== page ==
Donate

Columns

Feldman ’15: A Ray of mismanagement

By
Opinions Columnist
Thursday, September 18, 2014

Almost seven months ago, police arrested former Baltimore Ravens running back Ray Rice for domestic violence. Now, new information is still being released about the details of the case. At this point, video evidence has shown everyone what occurred. Footage depicts Janay Palmer, Rice’s fiancee at the time, confronting him in an elevator and Rice responding by knocking her unconscious.

Domestic violence should be awful enough by itself, but the NFL somehow managed to find a way to make the situation even worse. TMZ released a video, first on Feb. 19, showing Rice drag his unconscious fiancee out of an elevator, and then released a second video on Sept. 8 actually showing the events in the elevator. The second video shows a professional athlete, whose job involves training his body to withstand and deliver physical punishment, using that training to punch his fiancee. Rice strikes with such speed and force that it’s difficult to see his arm move even when watching in slow motion.

Normally, if one were to think of a trial lasting seven months, it would be due to a prolonged court trial, not just the decision to suspend an employee. But through incompetence, ignorance or corrupt intent, NFL Commissioner Roger Goodell and the rest of the league’s office turned the focus of the incident from the brutality of domestic violence to their incapability of dealing with player activities. This makes the Rice situation even more appalling.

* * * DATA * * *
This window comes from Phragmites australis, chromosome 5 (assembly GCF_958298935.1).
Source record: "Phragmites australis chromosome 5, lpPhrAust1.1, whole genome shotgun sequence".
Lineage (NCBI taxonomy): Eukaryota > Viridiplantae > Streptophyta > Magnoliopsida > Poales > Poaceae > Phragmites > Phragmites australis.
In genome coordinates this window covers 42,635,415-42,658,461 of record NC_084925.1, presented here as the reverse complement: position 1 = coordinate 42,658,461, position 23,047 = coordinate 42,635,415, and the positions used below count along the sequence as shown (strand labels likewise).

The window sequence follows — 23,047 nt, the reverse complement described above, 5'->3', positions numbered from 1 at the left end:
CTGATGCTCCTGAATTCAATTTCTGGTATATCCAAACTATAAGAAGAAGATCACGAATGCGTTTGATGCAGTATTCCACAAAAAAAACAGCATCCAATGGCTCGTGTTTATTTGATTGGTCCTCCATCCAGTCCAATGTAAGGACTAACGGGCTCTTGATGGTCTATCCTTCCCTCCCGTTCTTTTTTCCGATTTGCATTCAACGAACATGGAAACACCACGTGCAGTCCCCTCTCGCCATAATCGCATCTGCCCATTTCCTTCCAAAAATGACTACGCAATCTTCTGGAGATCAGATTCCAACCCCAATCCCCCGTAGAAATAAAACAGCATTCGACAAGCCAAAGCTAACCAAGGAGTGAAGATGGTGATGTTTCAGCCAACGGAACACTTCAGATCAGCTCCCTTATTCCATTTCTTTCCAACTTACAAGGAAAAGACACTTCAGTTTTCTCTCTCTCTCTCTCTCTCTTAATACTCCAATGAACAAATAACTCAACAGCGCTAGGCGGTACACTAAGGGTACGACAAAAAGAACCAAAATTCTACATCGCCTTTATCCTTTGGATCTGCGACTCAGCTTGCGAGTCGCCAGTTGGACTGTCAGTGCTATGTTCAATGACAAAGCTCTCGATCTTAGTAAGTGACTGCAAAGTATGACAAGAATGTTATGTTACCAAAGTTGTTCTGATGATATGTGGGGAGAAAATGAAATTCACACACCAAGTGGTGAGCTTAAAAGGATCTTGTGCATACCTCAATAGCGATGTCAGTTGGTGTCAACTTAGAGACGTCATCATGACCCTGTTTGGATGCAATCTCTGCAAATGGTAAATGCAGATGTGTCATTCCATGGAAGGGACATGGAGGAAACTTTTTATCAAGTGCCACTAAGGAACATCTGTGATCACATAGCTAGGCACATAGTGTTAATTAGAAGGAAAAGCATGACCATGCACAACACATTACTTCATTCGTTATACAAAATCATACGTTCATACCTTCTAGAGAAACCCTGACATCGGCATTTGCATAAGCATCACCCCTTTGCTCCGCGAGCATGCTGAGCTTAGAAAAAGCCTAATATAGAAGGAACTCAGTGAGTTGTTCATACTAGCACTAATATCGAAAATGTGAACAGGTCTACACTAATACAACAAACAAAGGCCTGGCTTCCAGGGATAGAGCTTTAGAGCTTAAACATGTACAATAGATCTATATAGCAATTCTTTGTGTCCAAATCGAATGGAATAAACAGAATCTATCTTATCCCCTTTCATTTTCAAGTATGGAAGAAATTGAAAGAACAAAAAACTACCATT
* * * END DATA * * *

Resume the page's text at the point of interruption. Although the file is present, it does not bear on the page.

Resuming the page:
Much of the mishandling of the situation directly results from Goodell’s denial of seeing the footage of the incident inside the elevator, even though reports have surfaced stating that the police had sent the footage to both the NFL and Rice’s lawyer. Goodell also claims that what Rice told him occurred in the elevator was ambiguous, even though Ravens General Manager Ozzie Newsome said Rice told the truth.

It is extremely unlikely that the league had no idea about what took place in that elevator. Footage has been available to the public for months that showed Rice drag his unconscious fiancee from the elevator and leave her passed out on the floor. Even if that were all the information available, it would have been enough to say that something violent happened in that elevator. But the NFL must have known more than that. This is the same league that works with the FBI to monitor everything its players do from before they are even drafted. It’s a safe bet to expect that if footage exists of a crime any NFL player committed, the NFL has access to it.

Originally, Goodell suspended Rice for only two games, justifying the relatively minor punishment by stating that Rice had no past history of domestic violence. But in the first video, after Rice hauls Palmer out of the elevator, he just stands around until a security guard walks up. If this was actually the first time any sort of domestic violence occurred, Rice should have been panicking or calling for an ambulance — an injury like that could have caused serious trauma, and one would expect a fiancee to show adequate concern.